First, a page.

Skills

How to Dig a Proper Divot

Before we begin, you see how the title has the word divot instead of hole or plug? This was a valuable piece of advice I received from Mr. Keith Wills, a long-time detectorist. By using the word divot instead of hole or plug when speaking to someone about metal detecting their yard, it makes them think of a small hole. Whereas if you say hole or even plug, often times their mental image ranges from a hole big enough to hide a body all the way to heavy equipment working in their yard. I will say in the past while trying to obtain permission I could see I lost any chance when mentioning I would be digging holes no matter how much I tried to convince them I would leave no evidence I was ever digging in their yard.

I wish I could remember who taught me my technique but it was so many years ago I don’t recall who it was. Back 20 plus years ago I was taught by the dealer I bought my first metal detector from to dig a plug, literally a plug that I completely removed. Most people I hunted with did that as well. We were also taught to dig the smallest plug we could which would often lead to a not so pretty conclusion if your pinpointing was off even slightly.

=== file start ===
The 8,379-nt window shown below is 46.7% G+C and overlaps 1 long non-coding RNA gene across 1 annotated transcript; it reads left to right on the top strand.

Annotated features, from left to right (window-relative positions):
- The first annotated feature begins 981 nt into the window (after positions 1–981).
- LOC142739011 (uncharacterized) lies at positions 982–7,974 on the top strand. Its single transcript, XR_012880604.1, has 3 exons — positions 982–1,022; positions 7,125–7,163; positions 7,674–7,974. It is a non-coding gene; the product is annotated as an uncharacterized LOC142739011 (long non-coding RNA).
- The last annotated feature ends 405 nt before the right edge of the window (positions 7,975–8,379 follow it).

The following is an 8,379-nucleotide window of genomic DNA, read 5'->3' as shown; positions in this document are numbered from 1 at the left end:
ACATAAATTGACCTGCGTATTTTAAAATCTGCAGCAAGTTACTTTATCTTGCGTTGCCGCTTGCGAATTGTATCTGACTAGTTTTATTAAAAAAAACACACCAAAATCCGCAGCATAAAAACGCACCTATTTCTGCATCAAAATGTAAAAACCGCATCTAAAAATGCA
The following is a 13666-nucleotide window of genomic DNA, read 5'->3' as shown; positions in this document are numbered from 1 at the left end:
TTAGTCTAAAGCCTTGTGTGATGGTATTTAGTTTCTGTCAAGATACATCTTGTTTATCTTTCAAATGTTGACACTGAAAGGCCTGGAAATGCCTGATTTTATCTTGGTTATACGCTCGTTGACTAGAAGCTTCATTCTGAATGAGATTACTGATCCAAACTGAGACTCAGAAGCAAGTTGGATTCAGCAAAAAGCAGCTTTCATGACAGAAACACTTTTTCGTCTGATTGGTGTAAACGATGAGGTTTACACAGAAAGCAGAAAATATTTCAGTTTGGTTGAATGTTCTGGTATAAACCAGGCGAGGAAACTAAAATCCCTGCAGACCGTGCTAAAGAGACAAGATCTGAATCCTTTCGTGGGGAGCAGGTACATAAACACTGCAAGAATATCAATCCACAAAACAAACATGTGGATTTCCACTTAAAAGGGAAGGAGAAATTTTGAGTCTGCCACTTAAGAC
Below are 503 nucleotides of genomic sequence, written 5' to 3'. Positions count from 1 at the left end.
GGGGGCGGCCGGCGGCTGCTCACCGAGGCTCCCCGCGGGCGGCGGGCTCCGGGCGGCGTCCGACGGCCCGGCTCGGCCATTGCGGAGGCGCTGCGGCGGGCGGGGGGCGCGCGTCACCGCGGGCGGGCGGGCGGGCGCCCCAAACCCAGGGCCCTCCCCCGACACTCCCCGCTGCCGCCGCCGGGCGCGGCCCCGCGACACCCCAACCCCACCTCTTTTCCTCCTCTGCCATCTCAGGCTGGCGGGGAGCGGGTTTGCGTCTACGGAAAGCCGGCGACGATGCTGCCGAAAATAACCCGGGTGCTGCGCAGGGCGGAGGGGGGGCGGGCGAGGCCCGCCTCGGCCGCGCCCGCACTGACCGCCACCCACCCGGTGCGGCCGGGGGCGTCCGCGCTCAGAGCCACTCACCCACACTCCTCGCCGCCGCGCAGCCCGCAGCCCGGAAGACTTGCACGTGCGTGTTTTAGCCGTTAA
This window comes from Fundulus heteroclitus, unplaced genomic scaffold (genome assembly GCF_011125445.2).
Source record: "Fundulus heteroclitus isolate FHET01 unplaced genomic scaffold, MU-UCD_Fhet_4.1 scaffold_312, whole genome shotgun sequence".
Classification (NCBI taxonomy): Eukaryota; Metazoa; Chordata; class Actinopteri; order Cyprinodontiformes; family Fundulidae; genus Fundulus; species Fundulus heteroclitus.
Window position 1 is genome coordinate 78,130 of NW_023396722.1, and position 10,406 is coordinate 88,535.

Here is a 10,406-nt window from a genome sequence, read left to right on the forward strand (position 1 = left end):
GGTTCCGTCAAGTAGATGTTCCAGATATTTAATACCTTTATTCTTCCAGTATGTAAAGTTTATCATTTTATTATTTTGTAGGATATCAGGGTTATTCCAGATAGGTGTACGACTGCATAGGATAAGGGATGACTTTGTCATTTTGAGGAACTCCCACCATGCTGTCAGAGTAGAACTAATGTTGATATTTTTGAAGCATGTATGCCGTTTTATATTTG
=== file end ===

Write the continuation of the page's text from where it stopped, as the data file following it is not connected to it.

I was metal detecting one day with someone and I noticed them digging big horseshoe-shaped flaps, pulling back the sod, and recovering the target. At first, I was almost embarrassed to be metal detecting with this person. These things were massive compared to what I was taught to do! What I started to notice though, was when they were done there was no evidence they had ever dug. More embarrassing was the fact that some of mine didn’t go back together so well and although not easily visible, you could find them if you know what you’re looking for.

From that day on, I started using this method, the first place I tested it out at was my own yard. One of the great things about grass is even if you kill it, eventually, it will come back but when you’re digging on someone else’s property you don’t want to kill it! In the middle of a dry summer, I hunted my backyard. I would dig a plug on one target, then the next I would dig using the new method. After a few hours and many holes later, I waited to see the outcome.

Daily, I would check the progress and what I quickly noticed was the bigger holes with the flap all recovered instantly. The plugs though, every one of them looked rough and some even completely died off for weeks. I believe by keeping the back attached and flipping it over lets the grass recover much quicker and I’ve now used this technique for many years successfully.


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